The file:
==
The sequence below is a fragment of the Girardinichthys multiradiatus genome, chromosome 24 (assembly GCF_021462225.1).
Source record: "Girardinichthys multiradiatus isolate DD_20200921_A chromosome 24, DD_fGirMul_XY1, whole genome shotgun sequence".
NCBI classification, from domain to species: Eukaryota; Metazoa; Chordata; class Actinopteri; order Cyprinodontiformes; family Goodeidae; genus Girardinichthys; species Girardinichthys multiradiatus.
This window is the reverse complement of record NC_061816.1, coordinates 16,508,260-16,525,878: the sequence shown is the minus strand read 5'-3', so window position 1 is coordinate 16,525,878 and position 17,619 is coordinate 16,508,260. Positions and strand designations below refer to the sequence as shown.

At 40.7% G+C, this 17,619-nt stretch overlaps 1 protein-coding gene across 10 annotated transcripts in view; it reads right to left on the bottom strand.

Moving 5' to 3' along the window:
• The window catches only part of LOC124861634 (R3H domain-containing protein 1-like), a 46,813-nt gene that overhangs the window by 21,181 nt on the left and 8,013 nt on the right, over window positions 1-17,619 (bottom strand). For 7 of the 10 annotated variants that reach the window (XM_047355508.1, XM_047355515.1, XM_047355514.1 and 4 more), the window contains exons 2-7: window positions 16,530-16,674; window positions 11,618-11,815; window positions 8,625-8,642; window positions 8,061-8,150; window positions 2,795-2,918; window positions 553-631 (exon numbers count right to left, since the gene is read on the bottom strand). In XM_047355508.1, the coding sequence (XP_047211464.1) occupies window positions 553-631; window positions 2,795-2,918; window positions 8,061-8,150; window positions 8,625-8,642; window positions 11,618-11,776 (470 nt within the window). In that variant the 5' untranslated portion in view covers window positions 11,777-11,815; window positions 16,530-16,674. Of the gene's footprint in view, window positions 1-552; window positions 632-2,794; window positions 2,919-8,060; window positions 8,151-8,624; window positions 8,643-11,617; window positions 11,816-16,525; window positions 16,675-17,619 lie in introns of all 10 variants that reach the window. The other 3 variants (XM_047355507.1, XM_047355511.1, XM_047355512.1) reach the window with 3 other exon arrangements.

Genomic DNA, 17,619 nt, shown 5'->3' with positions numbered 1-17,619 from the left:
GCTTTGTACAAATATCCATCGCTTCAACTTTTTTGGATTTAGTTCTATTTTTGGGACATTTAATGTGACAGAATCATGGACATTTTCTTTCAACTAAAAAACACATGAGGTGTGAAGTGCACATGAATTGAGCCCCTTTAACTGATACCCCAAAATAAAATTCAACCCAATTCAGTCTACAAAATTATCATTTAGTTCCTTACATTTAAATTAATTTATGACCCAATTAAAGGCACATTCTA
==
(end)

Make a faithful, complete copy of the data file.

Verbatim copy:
The sequence below is a fragment of the Girardinichthys multiradiatus genome, chromosome 24 (assembly GCF_021462225.1).
Source record: "Girardinichthys multiradiatus isolate DD_20200921_A chromosome 24, DD_fGirMul_XY1, whole genome shotgun sequence".
NCBI classification, from domain to species: Eukaryota; Metazoa; Chordata; class Actinopteri; order Cyprinodontiformes; family Goodeidae; genus Girardinichthys; species Girardinichthys multiradiatus.
This window is the reverse complement of record NC_061816.1, coordinates 16,508,260-16,525,878: the sequence shown is the minus strand read 5'-3', so window position 1 is coordinate 16,525,878 and position 17,619 is coordinate 16,508,260. Positions and strand designations below refer to the sequence as shown.

At 40.7% G+C, this 17,619-nt stretch overlaps 1 protein-coding gene across 10 annotated transcripts in view; it reads right to left on the bottom strand.

Moving 5' to 3' along the window:
• The window catches only part of LOC124861634 (R3H domain-containing protein 1-like), a 46,813-nt gene that overhangs the window by 21,181 nt on the left and 8,013 nt on the right, over window positions 1-17,619 (bottom strand). For 7 of the 10 annotated variants that reach the window (XM_047355508.1, XM_047355515.1, XM_047355514.1 and 4 more), the window contains exons 2-7: window positions 16,530-16,674; window positions 11,618-11,815; window positions 8,625-8,642; window positions 8,061-8,150; window positions 2,795-2,918; window positions 553-631 (exon numbers count right to left, since the gene is read on the bottom strand). In XM_047355508.1, the coding sequence (XP_047211464.1) occupies window positions 553-631; window positions 2,795-2,918; window positions 8,061-8,150; window positions 8,625-8,642; window positions 11,618-11,776 (470 nt within the window). In that variant the 5' untranslated portion in view covers window positions 11,777-11,815; window positions 16,530-16,674. Of the gene's footprint in view, window positions 1-552; window positions 632-2,794; window positions 2,919-8,060; window positions 8,151-8,624; window positions 8,643-11,617; window positions 11,816-16,525; window positions 16,675-17,619 lie in introns of all 10 variants that reach the window. The other 3 variants (XM_047355507.1, XM_047355511.1, XM_047355512.1) reach the window with 3 other exon arrangements.

Genomic DNA, 17,619 nt, shown 5'->3' with positions numbered 1-17,619 from the left:
GCTTTGTACAAATATCCATCGCTTCAACTTTTTTGGATTTAGTTCTATTTTTGGGACATTTAATGTGACAGAATCATGGACATTTTCTTTCAACTAAAAAACACATGAGGTGTGAAGTGCACATGAATTGAGCCCCTTTAACTGATACCCCAAAATAAAATTCAACCCAATTCAGTCTACAAAATTATCATTTAGTTCCTTACATTTAAATTAATTTATGACCCAATTAAAGGCACATTCTA